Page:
In what is probably the most famous food-related passage in the history of prose, Marcel Proust waxes nostalgic about the madeleine. "The little scallop-shell of pastry," he writes, is "so richly sensual under its severe religious folds."
For Proust, the taste of the buttery, eggy madeleine (dipped in tea) recalls image upon image from his childhood, "as in the game wherein the Japanese amuse themselves by filling a porcelain bowl with water and steeping in it little pieces of paper which until then are without character or form, but, the moment they become wet, stretch and twist and take on colour and distinctive shape, become flowers or houses or people."
And so it's clear that the madeleine is no ordinary cookie, but one saddled with an extraordinary history. It has become so symbolic of French identity that it was chosen to represent the country at the Cafe Europe expo in 2006.
You would think, given all this hoopla, that the madeleine is hard to make. You'd be wrong. Nothing, really, could be easier. Yes, it's true - you do need the special, shell-shaped pan - but other than that, it's one of the simplest things you can bake. Add to that the opportunities for endless variety (add orange juice and zest, do the same with lemon, maybe infuse the butter with a bit of lavender), and you begin to understand the madeleine's enduring popularity, and also why it's my go-to afternoon treat.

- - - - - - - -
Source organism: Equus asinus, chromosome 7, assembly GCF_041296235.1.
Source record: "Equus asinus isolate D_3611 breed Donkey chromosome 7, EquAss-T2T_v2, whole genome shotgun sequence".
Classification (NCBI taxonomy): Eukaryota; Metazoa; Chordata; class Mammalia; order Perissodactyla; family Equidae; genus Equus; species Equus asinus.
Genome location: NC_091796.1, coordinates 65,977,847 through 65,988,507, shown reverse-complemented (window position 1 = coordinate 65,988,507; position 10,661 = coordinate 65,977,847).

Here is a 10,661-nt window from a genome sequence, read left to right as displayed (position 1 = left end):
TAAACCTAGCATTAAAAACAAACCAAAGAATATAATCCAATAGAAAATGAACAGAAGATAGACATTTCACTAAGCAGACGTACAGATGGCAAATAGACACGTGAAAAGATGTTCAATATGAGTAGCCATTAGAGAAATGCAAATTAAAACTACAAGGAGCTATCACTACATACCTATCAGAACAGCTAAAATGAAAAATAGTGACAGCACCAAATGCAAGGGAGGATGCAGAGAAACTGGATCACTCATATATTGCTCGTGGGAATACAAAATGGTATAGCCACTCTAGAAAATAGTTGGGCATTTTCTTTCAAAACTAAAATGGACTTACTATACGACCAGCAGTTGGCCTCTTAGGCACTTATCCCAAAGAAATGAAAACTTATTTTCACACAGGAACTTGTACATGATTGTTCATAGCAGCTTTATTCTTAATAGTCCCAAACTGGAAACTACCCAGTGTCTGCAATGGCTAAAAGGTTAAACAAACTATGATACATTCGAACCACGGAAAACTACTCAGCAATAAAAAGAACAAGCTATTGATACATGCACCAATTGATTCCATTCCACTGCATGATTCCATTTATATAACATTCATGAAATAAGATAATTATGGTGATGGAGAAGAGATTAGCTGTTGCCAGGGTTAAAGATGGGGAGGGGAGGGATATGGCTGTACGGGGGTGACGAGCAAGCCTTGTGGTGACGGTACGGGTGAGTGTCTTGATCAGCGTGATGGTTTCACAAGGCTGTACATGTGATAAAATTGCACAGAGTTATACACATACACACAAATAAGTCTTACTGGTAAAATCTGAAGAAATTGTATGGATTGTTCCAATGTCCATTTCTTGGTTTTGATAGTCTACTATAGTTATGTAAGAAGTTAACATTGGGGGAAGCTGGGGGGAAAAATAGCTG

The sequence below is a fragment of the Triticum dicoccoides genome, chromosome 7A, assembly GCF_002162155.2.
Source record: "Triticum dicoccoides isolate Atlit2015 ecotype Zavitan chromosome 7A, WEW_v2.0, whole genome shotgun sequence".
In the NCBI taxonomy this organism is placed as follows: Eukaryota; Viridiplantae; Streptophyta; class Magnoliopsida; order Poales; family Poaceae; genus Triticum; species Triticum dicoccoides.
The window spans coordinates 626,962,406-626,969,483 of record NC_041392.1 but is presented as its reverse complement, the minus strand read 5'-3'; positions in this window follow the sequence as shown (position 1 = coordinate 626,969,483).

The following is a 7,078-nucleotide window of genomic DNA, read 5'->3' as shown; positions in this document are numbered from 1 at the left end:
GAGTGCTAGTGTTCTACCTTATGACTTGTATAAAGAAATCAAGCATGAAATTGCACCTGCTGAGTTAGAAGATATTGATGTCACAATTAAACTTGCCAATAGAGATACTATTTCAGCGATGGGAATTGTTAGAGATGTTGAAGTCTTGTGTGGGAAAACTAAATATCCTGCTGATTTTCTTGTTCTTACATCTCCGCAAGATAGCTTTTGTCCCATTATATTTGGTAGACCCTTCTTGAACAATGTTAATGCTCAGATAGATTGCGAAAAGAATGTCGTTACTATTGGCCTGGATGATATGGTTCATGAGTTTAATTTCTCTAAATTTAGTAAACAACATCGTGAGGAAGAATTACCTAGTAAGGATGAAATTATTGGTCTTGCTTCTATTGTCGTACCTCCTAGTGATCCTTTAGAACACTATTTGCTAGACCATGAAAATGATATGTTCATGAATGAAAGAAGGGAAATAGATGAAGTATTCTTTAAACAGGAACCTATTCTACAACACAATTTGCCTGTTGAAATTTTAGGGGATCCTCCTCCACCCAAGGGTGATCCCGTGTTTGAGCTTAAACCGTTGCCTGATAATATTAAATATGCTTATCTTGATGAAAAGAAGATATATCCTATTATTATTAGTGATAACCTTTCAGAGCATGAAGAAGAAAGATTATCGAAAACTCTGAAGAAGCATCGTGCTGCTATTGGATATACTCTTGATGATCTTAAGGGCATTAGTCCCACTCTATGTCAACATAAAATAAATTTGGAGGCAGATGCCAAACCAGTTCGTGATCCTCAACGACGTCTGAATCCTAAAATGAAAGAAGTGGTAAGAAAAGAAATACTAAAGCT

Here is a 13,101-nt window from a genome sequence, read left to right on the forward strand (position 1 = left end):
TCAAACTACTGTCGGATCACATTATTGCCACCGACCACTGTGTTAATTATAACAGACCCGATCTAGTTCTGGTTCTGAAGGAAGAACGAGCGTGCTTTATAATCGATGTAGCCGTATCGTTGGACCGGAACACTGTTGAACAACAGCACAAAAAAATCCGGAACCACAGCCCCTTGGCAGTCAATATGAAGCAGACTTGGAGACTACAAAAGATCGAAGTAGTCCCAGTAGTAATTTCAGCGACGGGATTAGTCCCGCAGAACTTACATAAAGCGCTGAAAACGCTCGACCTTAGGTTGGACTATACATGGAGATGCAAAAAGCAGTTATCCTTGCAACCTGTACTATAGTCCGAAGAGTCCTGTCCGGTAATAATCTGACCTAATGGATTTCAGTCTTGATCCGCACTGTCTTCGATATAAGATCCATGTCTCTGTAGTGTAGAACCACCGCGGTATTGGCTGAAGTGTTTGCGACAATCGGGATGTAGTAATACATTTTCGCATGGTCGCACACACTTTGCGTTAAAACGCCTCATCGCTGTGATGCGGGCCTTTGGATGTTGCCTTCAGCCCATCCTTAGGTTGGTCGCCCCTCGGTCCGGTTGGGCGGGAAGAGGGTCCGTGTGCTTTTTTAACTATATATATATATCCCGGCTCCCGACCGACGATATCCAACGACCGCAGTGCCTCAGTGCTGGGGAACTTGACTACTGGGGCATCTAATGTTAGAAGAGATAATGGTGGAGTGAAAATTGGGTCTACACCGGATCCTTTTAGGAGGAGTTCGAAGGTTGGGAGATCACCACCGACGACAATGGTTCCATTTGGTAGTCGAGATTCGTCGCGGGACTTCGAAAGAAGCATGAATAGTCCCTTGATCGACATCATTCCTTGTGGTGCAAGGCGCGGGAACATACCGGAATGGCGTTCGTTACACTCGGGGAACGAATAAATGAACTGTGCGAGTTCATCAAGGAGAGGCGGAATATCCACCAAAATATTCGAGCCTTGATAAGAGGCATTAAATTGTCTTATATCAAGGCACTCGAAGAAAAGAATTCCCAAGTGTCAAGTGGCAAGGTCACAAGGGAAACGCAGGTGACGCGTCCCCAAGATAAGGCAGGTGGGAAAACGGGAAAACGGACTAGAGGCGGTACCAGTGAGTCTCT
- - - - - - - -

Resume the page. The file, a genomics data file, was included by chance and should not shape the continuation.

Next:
The recipe I'm including here is the simplest version - play around with it, find variations you like. It's a small-batch recipe, since madeleines are best fresh out of the oven. However, it multiplies really easily, so if you're feeding a crowd, double and triple at will. This afternoon, I whipped up a honey-flavored batch.
1/3 cup sugar
Pinch of kosher salt
1/2 cup of flour, sifted*
4 tbs. unsalted butter, melted and cooled slightly, plus extra butter for greasing the pans
1 tsp. vanilla extract
Pre-heat the oven to 375°F and grease the madeleine pan(s), making sure to get butter in each little ridge.
In the bowl of an electric mixer fitted with the whisk attachment, beat the eggs, sugar and salt until thick - this will take about 5-8 minutes, depending on your eggs.
Fold in the flour until well-combined, then quickly stir in melted butter and vanilla. Spoon the batter into the greased pan(s) and bake till slightly golden brown around the edges, and until the sponge bounces back when touched.
Cool in the pan for a few minutes, then turn the cookies out onto a plate or some parchment paper.
Makes a dozen large or 24 miniature madeleines.
*I'm normally not much of a stickler for sifting, but it's actually really important here if you want a fluffy, spongy cookie.